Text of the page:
The average elevation is ~3.0 kfeet, so altitude has no effect. However, it is a little hard to define the grade. The coarsely averaged gradient is ~1.0, but I generally wander across the ramp a bit to find a path, and there are short, near vertical bands of 3-5'. The rock is very stable and frictional, so you don't slip, but you have to stop and think where the next step should be. Hands are on the rock maybe 20% of the time. For the two trips shown below, the ascent averaged about 0.66 ft/sec (the regression doesn't go through 0, so obviously...) for a grade of ~0.89.

For the pink symbols, I was alone, and the trip from car to summit took me about 60% of the time for the full trip that corresponds to the blue symbols; for the latter, I was with a group of 10 (the last ramp is just about 7% of the total elevation gain to the summit). Yet in both cases I got about the same average rate on this ramp. For the 1st trip, I was a little spent by the time I hit the ramp, and on the 2nd, I stopped to count the folks below me, to make sure all were in sight.

I guess what this tells me is that 1) the problem is not so easy to define once you are off a trail; and 2) I tend to regulate my own speed, like all sensible people who are not automatons, so my lungs don't burst and my legs don't go anaerobic, yet I am mindful of schedules.

(All point measurements via GPS-calibrated barometric altimeter; relative accuracy for these small times is better than absolute accuracy.)

MoapaPk

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### Re: Vertical Ascent Rate

Ze wrote:So I plotted the vertical ascent rate vs grade.
Do you have a similar plot of VAR vs. altitude?

This summer I have noticed that my VAR is significantly decreasing at higher elevation as compared to sea level.
Do you know whether somebody has calculated how severe is such decrease for other people?

Yury

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### Re: Vertical Ascent Rate

Hi Yury,

That's a good idea I'll get around to processing some data this week. Right now I'm running too many simulations for my "real" research. I do have lots of data, but maybe not enough at high altitude. Probably only 3 hikes above 12k feet (a lot more above 10k). I'm sure work rate will be lower at high altitude, but it will be interesting to see if we can see a trend without adjusting for other factors affecting my pace (terrain, hiking at other people's paces, etc...).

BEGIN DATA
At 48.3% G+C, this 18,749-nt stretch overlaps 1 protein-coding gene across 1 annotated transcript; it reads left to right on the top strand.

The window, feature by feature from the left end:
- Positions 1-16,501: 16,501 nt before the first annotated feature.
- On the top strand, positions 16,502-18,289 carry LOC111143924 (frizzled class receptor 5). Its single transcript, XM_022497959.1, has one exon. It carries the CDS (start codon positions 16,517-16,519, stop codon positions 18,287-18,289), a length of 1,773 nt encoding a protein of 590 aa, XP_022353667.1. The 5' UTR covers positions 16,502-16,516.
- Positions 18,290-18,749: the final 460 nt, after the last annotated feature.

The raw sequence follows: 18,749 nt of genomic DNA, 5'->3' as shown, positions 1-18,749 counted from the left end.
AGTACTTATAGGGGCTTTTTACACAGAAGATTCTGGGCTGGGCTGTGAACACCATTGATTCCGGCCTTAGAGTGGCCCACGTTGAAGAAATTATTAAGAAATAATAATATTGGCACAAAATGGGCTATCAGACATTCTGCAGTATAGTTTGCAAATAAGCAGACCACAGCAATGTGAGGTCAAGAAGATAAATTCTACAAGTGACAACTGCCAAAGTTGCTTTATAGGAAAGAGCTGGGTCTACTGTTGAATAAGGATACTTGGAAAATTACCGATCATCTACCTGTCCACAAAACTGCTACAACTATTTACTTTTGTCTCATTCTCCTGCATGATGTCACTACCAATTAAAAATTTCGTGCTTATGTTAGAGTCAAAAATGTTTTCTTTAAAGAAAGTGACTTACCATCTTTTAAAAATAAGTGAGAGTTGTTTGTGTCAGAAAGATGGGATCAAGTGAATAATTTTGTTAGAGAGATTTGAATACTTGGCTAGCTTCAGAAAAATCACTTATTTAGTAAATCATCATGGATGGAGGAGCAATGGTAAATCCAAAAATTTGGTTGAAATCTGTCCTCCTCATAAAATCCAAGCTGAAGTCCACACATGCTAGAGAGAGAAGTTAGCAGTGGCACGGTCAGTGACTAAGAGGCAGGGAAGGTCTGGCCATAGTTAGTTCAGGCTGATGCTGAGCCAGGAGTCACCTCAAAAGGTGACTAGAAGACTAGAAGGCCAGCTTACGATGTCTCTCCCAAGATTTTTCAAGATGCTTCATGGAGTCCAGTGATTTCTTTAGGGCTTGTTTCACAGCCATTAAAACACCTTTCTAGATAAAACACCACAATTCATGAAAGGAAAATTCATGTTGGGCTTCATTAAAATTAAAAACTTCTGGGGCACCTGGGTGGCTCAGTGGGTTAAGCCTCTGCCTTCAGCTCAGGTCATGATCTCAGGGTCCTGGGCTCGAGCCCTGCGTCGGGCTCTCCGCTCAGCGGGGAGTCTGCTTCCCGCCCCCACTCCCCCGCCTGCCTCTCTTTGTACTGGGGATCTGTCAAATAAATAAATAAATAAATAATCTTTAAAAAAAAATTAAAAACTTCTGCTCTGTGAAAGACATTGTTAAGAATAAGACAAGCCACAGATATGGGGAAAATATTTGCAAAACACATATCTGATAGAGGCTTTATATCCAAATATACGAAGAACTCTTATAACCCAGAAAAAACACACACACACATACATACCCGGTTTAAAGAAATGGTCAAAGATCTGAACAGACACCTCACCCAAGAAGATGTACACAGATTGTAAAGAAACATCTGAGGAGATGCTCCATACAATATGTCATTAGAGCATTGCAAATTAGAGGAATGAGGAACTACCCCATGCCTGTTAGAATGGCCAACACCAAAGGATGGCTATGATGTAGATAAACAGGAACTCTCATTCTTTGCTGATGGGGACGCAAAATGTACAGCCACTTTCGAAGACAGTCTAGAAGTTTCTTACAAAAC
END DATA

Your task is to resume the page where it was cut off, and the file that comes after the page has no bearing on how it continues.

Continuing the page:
Ze

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### Re: Vertical Ascent Rate

Ze,

Love the blog, lots of really interesting information there. Thanks for sharing on this Web site. The graph seems to suggest that there is an asymptotic relationship of ascent rate vs grade. This gels with my personal experience. I seem to have the best rate of ascent when the grade is between 15 to 20 percent where I can do in excess of 4,000 ft/hr at elevations below 5,000ft.

Ze wrote:What do you think happens when the grade gets close to 100%, and you're scrambling up?

On steeper ground I slow down considerably, for example I averaged only 1,800 ft per hour when climbing from Thumb Rock on Liberty Ridge to Liberty Cap. I would guess the average slope is around 45 degrees (giving a grade of 100 percent?) On Coleman Headwall on Mt Baker I slowed down to 1,000 ft per hour and the average slope was perhaps 55 or 60 degrees. Obviously there are other variables that affect the VAR such as altitude, wearing/carrying more weight, being carefull for fear of falling to one's death, etc.

Yury wrote:Do you have a similar plot of VAR vs. altitude?

This summer I have noticed that my VAR is significantly decreasing at higher elevation as compared to sea level.
Do you know whether somebody has calculated how severe is such decrease for other people?

As for the altitude component that Yury mentioned, I go from Paradise at 5,500 ft to Muir at 10,000 ft in 1:30 - an average grade of around 19% and a vertical ascent rate of ~3,000 ft/hr. About 25% slower than the VAR I can do at elevations below 5,000 ft. I think this is a pretty good comparison in that the largest variable is alittude - no heavy packs, no fear of falling, etc.

Take this data for what it is, anecdotal at best.

Edited for math errors.

ExcitableBoy